Preserving the UK's vulnerable wildlife
African cichlid fish's memory of feeding areas can span up to twelve days, scientists show.
Many coral reefs in the Caribbean could vanish in the next 20 years, according to a report published by the International Union for the Conservation of Nature.
Naps may help dormice save energy and survive until it is time to hibernate, say scientists.
New tracking data shows that Chilean devil rays dive down nearly 2km below the ocean surface.
A lifeboat is launched to help a cow near Aberdeen Harbour.
A bat is recorded for the first time on the remote Scottish archipelago of St Kilda, says the National Trust for Scotland.
Beavers living wild in Devon are to be caught and "rehomed" in captivity, the government says.
The British Trust for Ornithology is asking the public to help study the behaviour of rooks, one of our most intelligent garden birds.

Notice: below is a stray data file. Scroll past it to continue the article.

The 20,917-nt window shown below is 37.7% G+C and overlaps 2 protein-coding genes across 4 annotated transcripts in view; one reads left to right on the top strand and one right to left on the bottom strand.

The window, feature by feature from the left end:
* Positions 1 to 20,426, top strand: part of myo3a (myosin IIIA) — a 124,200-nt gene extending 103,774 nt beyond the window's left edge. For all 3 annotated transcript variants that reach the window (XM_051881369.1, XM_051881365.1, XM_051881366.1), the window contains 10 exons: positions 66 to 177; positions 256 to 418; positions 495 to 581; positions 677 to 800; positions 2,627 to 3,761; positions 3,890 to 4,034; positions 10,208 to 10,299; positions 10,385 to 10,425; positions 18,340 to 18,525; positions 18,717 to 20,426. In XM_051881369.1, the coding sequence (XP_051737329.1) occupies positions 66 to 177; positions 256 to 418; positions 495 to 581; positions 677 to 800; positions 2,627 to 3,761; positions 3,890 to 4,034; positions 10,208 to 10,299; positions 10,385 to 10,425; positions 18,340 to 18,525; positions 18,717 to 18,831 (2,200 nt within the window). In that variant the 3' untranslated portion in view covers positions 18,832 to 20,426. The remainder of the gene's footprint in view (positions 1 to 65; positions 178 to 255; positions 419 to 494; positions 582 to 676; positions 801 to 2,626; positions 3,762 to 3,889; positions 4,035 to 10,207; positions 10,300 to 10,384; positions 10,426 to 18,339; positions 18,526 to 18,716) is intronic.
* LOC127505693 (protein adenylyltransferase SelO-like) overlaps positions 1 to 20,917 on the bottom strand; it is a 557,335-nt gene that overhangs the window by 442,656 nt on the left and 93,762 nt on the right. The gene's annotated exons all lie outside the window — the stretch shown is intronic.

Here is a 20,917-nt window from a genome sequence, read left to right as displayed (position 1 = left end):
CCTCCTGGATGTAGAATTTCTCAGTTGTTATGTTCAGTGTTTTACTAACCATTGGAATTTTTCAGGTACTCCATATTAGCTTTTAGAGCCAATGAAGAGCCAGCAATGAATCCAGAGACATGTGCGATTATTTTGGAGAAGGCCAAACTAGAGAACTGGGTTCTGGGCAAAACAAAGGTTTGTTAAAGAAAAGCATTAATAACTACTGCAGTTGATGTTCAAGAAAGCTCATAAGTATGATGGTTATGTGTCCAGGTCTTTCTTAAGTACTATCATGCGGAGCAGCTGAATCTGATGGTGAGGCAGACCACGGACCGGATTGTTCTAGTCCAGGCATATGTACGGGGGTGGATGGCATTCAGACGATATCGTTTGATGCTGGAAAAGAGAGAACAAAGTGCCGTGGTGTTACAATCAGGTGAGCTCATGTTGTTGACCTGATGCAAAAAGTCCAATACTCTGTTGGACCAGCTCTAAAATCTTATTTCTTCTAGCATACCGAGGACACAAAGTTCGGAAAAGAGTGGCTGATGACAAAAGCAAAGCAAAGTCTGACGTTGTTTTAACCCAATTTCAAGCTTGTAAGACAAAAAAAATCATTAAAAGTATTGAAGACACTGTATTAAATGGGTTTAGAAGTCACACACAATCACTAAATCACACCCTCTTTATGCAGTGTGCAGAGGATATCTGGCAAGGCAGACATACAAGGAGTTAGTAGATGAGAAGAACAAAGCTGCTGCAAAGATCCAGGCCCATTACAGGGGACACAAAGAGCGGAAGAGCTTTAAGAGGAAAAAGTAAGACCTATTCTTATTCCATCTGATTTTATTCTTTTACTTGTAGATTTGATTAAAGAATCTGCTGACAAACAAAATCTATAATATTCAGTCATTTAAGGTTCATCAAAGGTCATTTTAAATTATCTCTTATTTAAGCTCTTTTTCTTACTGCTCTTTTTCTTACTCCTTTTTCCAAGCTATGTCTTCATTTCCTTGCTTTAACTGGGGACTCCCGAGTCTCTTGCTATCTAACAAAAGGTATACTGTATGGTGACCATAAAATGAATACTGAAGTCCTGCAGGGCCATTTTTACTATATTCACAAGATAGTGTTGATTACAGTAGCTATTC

A bird that rarely breeds in Worcestershire successfully raises a family on a local nature reserve, for the first time since 1947.
A colony of about 100 protected native crayfish is moved to allow water to be drained during repairs to a weir in North Yorkshire.
Climate change is likely to cut Antarctica's 600,000-strong emperor penguin population by at least a fifth by 2100, a study suggests.
How a gamekeeper's dog in southern Scotland is playing its part in helping to preserve the native red squirrel population.
Great spotted cuckoos lay their eggs while magpie mothers are still sitting on their nests, a study reveals.
A giant barrel jellyfish has been spotted swimming in an estuary near St Mawes in Cornwall.
The Biological Records Centre, which supports more than 80 of the UK's wildlife recording societies and schemes, celebrates its 50th anniversary.
The huge number of ships sunk in World War One are to be offered increased protection under a UN agreement.
Is animal welfare killing wild apes?
Insects find locating their favourite flowers gets harder when there are competing smells around, new research shows.
Guenon monkeys' colourful and varied faces have evolved as a way to avoid crossbreeding, new research shows.